The photographs are made in the style of 17th-century Dutch vanitas still life paintings, the silver candlesticks and ornate hourglasses of those works swapped for fried chicken legs and a bowl of cereal. The foods, left to decay, had been heaped on a silver tray and are captured with a small aperture in low light atop a table. French fries spill over the side of the platter, violating the otherwise perfect placement of the series. It is a reminder of the fallible human hands in the serving and consumption of these foods.
"I chose stainless-steel plates, the kind of indestructible plates you'd find in an institution," Collishaw says. These almost mock the expensive silver platters seen in the original Dutch paintings. "As I was placing and rotating the cutlery, I decided they were a contrivance too far and removed them. But with a glass, that sliver of light that describes the surface of Coca-Cola adds to the humbleness of the picture."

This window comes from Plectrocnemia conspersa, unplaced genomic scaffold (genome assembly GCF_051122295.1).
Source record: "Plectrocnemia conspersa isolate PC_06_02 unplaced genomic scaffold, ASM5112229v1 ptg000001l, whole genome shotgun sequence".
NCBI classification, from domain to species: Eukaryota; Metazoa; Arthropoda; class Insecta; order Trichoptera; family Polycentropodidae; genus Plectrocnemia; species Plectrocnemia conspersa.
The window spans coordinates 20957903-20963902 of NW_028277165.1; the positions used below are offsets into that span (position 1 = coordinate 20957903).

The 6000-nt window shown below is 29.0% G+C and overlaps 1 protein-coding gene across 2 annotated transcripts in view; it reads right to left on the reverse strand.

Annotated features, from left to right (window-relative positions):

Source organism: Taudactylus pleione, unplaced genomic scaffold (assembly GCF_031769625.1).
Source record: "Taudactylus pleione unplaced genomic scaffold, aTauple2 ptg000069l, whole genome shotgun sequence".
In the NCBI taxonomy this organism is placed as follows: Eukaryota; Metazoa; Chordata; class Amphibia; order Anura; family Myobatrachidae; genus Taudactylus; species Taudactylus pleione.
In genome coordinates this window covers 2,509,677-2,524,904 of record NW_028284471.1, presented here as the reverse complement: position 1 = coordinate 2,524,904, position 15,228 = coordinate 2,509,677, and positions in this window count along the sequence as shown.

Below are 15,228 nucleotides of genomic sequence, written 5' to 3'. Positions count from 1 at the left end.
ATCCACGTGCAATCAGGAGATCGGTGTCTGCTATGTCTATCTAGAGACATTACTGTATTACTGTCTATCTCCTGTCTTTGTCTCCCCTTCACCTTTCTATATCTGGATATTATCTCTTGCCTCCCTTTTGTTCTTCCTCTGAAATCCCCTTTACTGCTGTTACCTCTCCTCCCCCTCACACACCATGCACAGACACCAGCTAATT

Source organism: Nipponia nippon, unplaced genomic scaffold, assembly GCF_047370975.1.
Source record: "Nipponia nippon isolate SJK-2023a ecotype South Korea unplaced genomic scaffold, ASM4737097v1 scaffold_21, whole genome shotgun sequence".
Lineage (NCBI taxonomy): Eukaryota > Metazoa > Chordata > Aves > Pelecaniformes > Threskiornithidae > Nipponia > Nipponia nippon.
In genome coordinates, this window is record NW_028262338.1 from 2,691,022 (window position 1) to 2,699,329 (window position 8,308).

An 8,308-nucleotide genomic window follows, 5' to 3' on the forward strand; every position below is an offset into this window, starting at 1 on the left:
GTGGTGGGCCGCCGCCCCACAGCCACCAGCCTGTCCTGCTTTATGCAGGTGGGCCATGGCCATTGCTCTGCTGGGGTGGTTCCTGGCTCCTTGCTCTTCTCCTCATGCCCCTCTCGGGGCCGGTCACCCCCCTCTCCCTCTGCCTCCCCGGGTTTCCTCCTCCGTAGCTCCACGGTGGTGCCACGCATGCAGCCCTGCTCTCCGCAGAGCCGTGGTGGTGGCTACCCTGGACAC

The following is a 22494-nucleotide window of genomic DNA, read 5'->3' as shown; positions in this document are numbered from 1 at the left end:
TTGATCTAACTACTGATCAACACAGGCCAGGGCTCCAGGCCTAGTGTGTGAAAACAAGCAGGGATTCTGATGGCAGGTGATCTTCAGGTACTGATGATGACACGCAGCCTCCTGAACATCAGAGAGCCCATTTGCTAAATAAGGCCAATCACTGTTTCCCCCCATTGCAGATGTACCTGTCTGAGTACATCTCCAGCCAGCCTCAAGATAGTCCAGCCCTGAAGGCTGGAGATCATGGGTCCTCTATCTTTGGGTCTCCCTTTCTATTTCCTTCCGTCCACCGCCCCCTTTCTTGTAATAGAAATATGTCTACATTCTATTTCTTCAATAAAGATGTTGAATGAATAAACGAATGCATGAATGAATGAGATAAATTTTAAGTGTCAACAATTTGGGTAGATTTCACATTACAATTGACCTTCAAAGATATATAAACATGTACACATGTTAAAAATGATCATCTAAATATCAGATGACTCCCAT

Aside from the lurid qualities of the crimes that led to these last meals, many of the images have their own compelling narratives. A luminous glass bowl of yogurt was the Texan response to the condemned's request for a pound of dirt as his last meal. A woman requested "a salad and fruit," Collishaw recalls. "A woman thinking about dieting and the irony of that..."
Collishaw surely has one of the more interestingly curated bedside tables. It currently features books about Nazis and about genetic inheritance of violent tendencies among twins. But back when he was preparing this photo series, Collishaw says, "I printed out a whole folder of last meals, and every night in bed, I'd go over them."
He was looking for "an interesting range of meals. I didn't want them all to be fried chicken. A lot of the meals seem to be stereotypically Afro-American or Mexican, unfortunately. Trends emerge. Food substances likely to be consumed by children, to cull some kind of comfort from their last meal."
Silvia Karman Cubiñá, executive director of the Bass, says, "It's almost like he doesn't want to overtly shock... On face value, you're looking at a turkey sandwich. It's a rather insignificant detail when you think of the penal system, death penalty, whatever crimes and how they affected the families of the victims. And a turkey sandwich is able to connect all of that."